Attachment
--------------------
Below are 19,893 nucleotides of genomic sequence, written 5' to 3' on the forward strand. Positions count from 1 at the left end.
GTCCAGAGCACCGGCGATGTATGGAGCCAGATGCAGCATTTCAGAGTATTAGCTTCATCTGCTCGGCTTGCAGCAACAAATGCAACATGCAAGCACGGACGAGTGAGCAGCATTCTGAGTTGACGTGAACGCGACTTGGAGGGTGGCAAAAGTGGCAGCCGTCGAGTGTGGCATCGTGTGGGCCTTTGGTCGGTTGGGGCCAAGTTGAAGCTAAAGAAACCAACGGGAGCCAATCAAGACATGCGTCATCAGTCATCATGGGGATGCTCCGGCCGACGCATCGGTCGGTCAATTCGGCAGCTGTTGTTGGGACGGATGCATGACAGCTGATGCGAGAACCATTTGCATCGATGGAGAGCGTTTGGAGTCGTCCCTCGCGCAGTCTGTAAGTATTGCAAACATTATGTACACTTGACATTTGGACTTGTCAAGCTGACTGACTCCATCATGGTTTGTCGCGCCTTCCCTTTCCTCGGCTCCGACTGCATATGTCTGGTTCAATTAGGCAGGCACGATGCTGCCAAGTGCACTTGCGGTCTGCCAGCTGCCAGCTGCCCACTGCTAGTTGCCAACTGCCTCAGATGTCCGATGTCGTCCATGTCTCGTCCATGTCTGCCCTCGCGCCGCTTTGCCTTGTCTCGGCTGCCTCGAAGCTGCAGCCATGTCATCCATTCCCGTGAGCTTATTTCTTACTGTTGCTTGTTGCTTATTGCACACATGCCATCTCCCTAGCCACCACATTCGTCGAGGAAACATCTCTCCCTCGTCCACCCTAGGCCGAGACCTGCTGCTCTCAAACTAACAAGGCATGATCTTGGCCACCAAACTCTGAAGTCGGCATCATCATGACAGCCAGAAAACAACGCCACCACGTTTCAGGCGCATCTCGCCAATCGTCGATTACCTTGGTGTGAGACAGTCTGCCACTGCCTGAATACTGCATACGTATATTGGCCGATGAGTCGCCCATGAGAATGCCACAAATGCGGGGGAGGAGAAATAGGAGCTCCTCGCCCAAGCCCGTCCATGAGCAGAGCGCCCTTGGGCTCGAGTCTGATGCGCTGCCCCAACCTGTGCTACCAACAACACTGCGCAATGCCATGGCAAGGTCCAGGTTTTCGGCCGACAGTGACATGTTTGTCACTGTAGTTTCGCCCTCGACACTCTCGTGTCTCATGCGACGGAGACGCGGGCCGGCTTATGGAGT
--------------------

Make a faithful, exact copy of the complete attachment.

Below are 19,893 nucleotides of genomic sequence, written 5' to 3' on the forward strand. Positions count from 1 at the left end.
GTCCAGAGCACCGGCGATGTATGGAGCCAGATGCAGCATTTCAGAGTATTAGCTTCATCTGCTCGGCTTGCAGCAACAAATGCAACATGCAAGCACGGACGAGTGAGCAGCATTCTGAGTTGACGTGAACGCGACTTGGAGGGTGGCAAAAGTGGCAGCCGTCGAGTGTGGCATCGTGTGGGCCTTTGGTCGGTTGGGGCCAAGTTGAAGCTAAAGAAACCAACGGGAGCCAATCAAGACATGCGTCATCAGTCATCATGGGGATGCTCCGGCCGACGCATCGGTCGGTCAATTCGGCAGCTGTTGTTGGGACGGATGCATGACAGCTGATGCGAGAACCATTTGCATCGATGGAGAGCGTTTGGAGTCGTCCCTCGCGCAGTCTGTAAGTATTGCAAACATTATGTACACTTGACATTTGGACTTGTCAAGCTGACTGACTCCATCATGGTTTGTCGCGCCTTCCCTTTCCTCGGCTCCGACTGCATATGTCTGGTTCAATTAGGCAGGCACGATGCTGCCAAGTGCACTTGCGGTCTGCCAGCTGCCAGCTGCCCACTGCTAGTTGCCAACTGCCTCAGATGTCCGATGTCGTCCATGTCTCGTCCATGTCTGCCCTCGCGCCGCTTTGCCTTGTCTCGGCTGCCTCGAAGCTGCAGCCATGTCATCCATTCCCGTGAGCTTATTTCTTACTGTTGCTTGTTGCTTATTGCACACATGCCATCTCCCTAGCCACCACATTCGTCGAGGAAACATCTCTCCCTCGTCCACCCTAGGCCGAGACCTGCTGCTCTCAAACTAACAAGGCATGATCTTGGCCACCAAACTCTGAAGTCGGCATCATCATGACAGCCAGAAAACAACGCCACCACGTTTCAGGCGCATCTCGCCAATCGTCGATTACCTTGGTGTGAGACAGTCTGCCACTGCCTGAATACTGCATACGTATATTGGCCGATGAGTCGCCCATGAGAATGCCACAAATGCGGGGGAGGAGAAATAGGAGCTCCTCGCCCAAGCCCGTCCATGAGCAGAGCGCCCTTGGGCTCGAGTCTGATGCGCTGCCCCAACCTGTGCTACCAACAACACTGCGCAATGCCATGGCAAGGTCCAGGTTTTCGGCCGACAGTGACATGTTTGTCACTGTAGTTTCGCCCTCGACACTCTCGTGTCTCATGCGACGGAGACGCGGGCCGGCTTATGGAGT